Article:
This week marks the third week of the HeplDesk Digital development process! So far, Manas (my partner) and I have laid out the storyboard for the IOS application on template called AppPress, which allows us to see the storyboard in action before the coding of the application is complete. Now, you may be asking: why can’t we just use this template to make the application and avoid the coding process? Well, as much as we’d love to, it’s not that simple. Storyboard templates just as AppPress do not allow developers to extrapolate their work from the online template. But rest assured, we are exploring all of our options. In the meantime, we are currently in the process of getting our names onto BHS’s app-developer’s license. With any luck, our names will be listed come BHS’s next license update. That said, we are still working on the coding (Swift) and are still relying on couple of online tutorials for guidance. But as of now, I am happy to report that things are going well and, more or less, as planned. Any ideas/suggestions are much appreciated so feel free to comment on this post or shoot us an email at email@example.com. Otherwise, stay tuned for more updates!
Sharing one’s own experiences with others is always a rewarding experience. As Help Desk students, last Thursday’s 1.1 Visit at BHS was just another opportunity to draw on our experiences to showcase the school’s technologically advanced environment. My classmates and I acted as mediators, providing insight on the school’s 1.1 environment and citing first/second hand experience to do. I’m glad to say that my partner (Jhymon) and I worked together rather effectively, exchanging points and calling upon one another’s unique experience to answer our visitors’ questions.
The visitors in our group were curious as to how the iPad was used in various subjects, namely mathematics and English. Of course, both Jhymon and I gave our two cents regarding how we utilized the iPad in these subjects. Yet, we felt that the best way display the use of the iPad was to show the visitors, first hand, how the iPad was used in select few classes. Math teachers, including Mr. McNeill and Mr. Blanchette, explained how not only the iPads, but the SmartBoards, were very helpful in the classroom. Notability was also highlighted as one of the most effective applications in the mathematics hall. As for English, many of our visitors were surprised to find that students could use their iPads to not only read the novels assigned to them, but to annotate them in a very organized manner as well. We were also able to catch students using their iPads to access primary/secondary sources amid a research project. In Mrs. Mckee’s classroom, our visitors saw students engaged in a class discussion, during which students used iPads to organize their notes.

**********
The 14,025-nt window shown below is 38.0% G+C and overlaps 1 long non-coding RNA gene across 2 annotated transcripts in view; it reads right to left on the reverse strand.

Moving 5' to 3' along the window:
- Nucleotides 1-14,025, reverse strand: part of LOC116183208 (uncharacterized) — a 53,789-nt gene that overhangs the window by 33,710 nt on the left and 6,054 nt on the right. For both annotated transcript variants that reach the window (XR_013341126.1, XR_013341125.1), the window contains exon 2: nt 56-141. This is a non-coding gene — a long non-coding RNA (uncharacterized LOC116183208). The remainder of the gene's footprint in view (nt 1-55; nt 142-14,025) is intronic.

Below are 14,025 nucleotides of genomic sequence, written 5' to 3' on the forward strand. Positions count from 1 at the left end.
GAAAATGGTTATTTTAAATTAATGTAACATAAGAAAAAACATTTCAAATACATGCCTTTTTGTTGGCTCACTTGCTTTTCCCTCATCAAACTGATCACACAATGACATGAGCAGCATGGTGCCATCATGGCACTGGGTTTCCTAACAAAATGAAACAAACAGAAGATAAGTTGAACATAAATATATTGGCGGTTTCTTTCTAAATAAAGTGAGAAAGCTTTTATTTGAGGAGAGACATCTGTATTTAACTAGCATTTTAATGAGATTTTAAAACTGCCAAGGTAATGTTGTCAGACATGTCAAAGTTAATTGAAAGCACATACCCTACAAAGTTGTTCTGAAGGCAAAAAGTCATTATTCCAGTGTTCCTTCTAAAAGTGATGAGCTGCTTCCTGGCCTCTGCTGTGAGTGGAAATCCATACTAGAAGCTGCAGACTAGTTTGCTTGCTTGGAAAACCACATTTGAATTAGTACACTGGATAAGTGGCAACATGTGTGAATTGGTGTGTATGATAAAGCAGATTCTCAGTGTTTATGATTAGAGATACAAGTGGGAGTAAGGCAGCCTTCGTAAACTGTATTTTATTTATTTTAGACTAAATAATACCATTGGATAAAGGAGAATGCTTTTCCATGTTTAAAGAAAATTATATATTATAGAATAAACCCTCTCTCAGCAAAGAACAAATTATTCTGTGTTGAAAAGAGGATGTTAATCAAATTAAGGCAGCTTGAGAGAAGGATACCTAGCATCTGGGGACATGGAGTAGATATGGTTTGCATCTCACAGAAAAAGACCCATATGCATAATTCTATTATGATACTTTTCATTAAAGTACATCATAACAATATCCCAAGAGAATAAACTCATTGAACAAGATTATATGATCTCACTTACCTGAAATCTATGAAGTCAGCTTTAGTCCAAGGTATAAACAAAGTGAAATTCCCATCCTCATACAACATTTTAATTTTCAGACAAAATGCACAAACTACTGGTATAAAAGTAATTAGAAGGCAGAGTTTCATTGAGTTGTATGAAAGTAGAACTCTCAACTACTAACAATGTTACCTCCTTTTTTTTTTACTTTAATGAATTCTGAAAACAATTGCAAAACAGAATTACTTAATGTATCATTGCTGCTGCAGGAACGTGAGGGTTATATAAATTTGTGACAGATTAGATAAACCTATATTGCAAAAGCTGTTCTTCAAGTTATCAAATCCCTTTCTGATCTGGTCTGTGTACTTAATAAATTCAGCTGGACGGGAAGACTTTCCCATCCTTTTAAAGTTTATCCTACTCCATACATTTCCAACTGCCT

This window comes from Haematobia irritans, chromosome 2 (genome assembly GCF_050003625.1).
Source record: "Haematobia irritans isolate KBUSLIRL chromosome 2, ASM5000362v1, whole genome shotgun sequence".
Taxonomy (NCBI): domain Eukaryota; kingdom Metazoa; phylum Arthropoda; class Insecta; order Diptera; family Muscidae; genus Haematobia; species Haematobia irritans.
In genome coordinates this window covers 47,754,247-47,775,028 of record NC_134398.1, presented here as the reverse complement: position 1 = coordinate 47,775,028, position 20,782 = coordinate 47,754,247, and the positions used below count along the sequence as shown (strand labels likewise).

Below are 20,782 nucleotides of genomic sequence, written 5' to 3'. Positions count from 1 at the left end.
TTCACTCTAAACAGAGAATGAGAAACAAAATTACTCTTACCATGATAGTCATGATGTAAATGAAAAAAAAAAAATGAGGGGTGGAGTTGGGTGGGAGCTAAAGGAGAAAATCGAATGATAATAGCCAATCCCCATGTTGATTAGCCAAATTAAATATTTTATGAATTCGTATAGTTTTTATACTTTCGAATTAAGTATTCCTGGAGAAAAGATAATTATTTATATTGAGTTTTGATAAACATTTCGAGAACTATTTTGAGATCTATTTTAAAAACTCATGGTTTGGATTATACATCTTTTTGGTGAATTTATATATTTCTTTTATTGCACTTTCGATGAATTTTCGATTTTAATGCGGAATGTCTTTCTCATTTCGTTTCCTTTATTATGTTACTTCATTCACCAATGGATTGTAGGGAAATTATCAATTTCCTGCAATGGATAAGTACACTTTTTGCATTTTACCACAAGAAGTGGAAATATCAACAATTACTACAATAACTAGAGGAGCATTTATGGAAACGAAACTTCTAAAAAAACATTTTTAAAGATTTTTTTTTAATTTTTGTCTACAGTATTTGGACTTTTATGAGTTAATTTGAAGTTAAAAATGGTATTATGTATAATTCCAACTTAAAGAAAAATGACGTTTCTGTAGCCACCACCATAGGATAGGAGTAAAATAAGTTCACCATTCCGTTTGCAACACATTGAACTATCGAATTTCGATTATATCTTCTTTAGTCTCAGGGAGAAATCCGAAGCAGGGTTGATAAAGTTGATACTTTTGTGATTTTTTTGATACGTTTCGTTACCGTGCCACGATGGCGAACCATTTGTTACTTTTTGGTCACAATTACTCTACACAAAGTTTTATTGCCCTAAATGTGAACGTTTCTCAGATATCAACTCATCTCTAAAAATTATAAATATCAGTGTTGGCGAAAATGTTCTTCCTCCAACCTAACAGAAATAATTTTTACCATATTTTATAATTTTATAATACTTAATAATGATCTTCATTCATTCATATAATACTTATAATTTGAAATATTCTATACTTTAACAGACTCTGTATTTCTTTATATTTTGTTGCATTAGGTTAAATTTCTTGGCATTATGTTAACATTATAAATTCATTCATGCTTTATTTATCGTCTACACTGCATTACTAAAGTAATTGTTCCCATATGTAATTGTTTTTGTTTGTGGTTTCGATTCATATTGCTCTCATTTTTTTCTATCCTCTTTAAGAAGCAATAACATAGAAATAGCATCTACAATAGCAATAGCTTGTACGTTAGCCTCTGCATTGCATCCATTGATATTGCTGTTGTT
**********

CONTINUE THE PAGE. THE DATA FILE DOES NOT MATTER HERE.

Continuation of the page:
The opportunity to address the entire audience of visitors is one that I hold very highly. It’s not every day that one gets put “in the spotlight”. So given this opportunity, I opted to share a bit about a couple of the technology conferences at which I’ve presented with Mrs. Scheffer and a few classmates. I also got to share a bit about my ILE, developing a Help Desk IOS app. Overall, I felt as though I was able to articulate myself effectively. But, given more time, I’m there would have been plenty more for me to share with our guests. Once again, it’s not everyday that we, as students, get the opportunity to help others by sharing our own insight and expertise. That being said, I’m thrilled to say that BHS’s 1.1 Visit was, without question, a great success!
October is coming to an end, and I’m glad to say that TJ and I are now well accustomed to the Help Desk environment. I now feel much more adept at balancing my own Help Desk responsibilities while helping incoming teachers and students with their technological issues. TJ and I have also considerably improved in terms of our cooperation and we now find it much easier to put our heads together to fix a given problem. In other news, our Individual Learning Endeavors (ILEs) are now underway and, as expected, I have chosen to stick with my HelpDesk Digital IOS application. The past week has included a great deal of work with Xcode and another review of IOS tutorials. I’m looking forward to the next couple of weeks of supporting BHS’s 1.1 environment while exploring my own ILE.
If I was told at the beginning of this week that I’d be attending two state/region wide technology conferences on behalf of BHS in a matter of 6 days, I wouldn’t have believed it. Still recovering from an amazing experience at Edscape, I was blown away by all of the technology showcased at MassCUE. Here at Burlington, we feel that we are in the know on all of the educational technology out there. But as a matter of fact, there is a whole world of educational technology that BHS is yet to be exposed to. At MassCUE, I learned about several innovative technologies tailored to education, some of which were in use at BHS and some of which were still foreign to our 1.1 environment. Companies such as Canvas, IDEO, and ThinkGate have significant technologies to offer to every advanced educational environment out there, and it’s only a matter of time until BHS expands even further into the realm of the educational technology. But in the meantime, I think it’s safe to say that we have enough technology at BHS to maintain a more than efficient learning environment for the student body.